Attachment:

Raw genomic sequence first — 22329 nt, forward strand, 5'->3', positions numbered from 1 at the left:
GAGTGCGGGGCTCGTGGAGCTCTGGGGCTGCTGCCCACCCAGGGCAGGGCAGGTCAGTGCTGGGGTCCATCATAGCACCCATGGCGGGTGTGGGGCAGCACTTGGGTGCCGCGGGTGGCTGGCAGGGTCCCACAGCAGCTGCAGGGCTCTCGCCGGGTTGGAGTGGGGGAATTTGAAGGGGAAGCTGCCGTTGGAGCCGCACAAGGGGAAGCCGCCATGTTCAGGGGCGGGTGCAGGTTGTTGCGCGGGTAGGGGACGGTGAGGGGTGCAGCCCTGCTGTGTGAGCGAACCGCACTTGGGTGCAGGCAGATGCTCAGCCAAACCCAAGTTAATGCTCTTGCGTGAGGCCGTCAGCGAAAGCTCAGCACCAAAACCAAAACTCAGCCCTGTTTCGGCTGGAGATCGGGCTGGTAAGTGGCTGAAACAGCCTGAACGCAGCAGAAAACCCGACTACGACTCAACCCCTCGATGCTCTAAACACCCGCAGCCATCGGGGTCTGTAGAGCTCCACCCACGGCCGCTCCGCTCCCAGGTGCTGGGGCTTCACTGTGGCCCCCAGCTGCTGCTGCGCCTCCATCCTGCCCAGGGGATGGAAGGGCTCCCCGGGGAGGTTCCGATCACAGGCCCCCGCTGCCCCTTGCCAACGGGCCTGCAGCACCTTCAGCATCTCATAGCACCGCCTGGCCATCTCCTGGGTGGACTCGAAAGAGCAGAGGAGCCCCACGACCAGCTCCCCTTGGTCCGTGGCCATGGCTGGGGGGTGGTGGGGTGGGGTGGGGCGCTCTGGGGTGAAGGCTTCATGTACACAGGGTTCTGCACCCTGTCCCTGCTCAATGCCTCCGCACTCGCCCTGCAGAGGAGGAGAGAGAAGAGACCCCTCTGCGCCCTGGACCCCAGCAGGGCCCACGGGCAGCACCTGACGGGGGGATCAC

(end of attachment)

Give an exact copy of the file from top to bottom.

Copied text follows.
Raw genomic sequence first — 22329 nt, forward strand, 5'->3', positions numbered from 1 at the left:
GAGTGCGGGGCTCGTGGAGCTCTGGGGCTGCTGCCCACCCAGGGCAGGGCAGGTCAGTGCTGGGGTCCATCATAGCACCCATGGCGGGTGTGGGGCAGCACTTGGGTGCCGCGGGTGGCTGGCAGGGTCCCACAGCAGCTGCAGGGCTCTCGCCGGGTTGGAGTGGGGGAATTTGAAGGGGAAGCTGCCGTTGGAGCCGCACAAGGGGAAGCCGCCATGTTCAGGGGCGGGTGCAGGTTGTTGCGCGGGTAGGGGACGGTGAGGGGTGCAGCCCTGCTGTGTGAGCGAACCGCACTTGGGTGCAGGCAGATGCTCAGCCAAACCCAAGTTAATGCTCTTGCGTGAGGCCGTCAGCGAAAGCTCAGCACCAAAACCAAAACTCAGCCCTGTTTCGGCTGGAGATCGGGCTGGTAAGTGGCTGAAACAGCCTGAACGCAGCAGAAAACCCGACTACGACTCAACCCCTCGATGCTCTAAACACCCGCAGCCATCGGGGTCTGTAGAGCTCCACCCACGGCCGCTCCGCTCCCAGGTGCTGGGGCTTCACTGTGGCCCCCAGCTGCTGCTGCGCCTCCATCCTGCCCAGGGGATGGAAGGGCTCCCCGGGGAGGTTCCGATCACAGGCCCCCGCTGCCCCTTGCCAACGGGCCTGCAGCACCTTCAGCATCTCATAGCACCGCCTGGCCATCTCCTGGGTGGACTCGAAAGAGCAGAGGAGCCCCACGACCAGCTCCCCTTGGTCCGTGGCCATGGCTGGGGGGTGGTGGGGTGGGGTGGGGCGCTCTGGGGTGAAGGCTTCATGTACACAGGGTTCTGCACCCTGTCCCTGCTCAATGCCTCCGCACTCGCCCTGCAGAGGAGGAGAGAGAAGAGACCCCTCTGCGCCCTGGACCCCAGCAGGGCCCACGGGCAGCACCTGACGGGGGGATCAC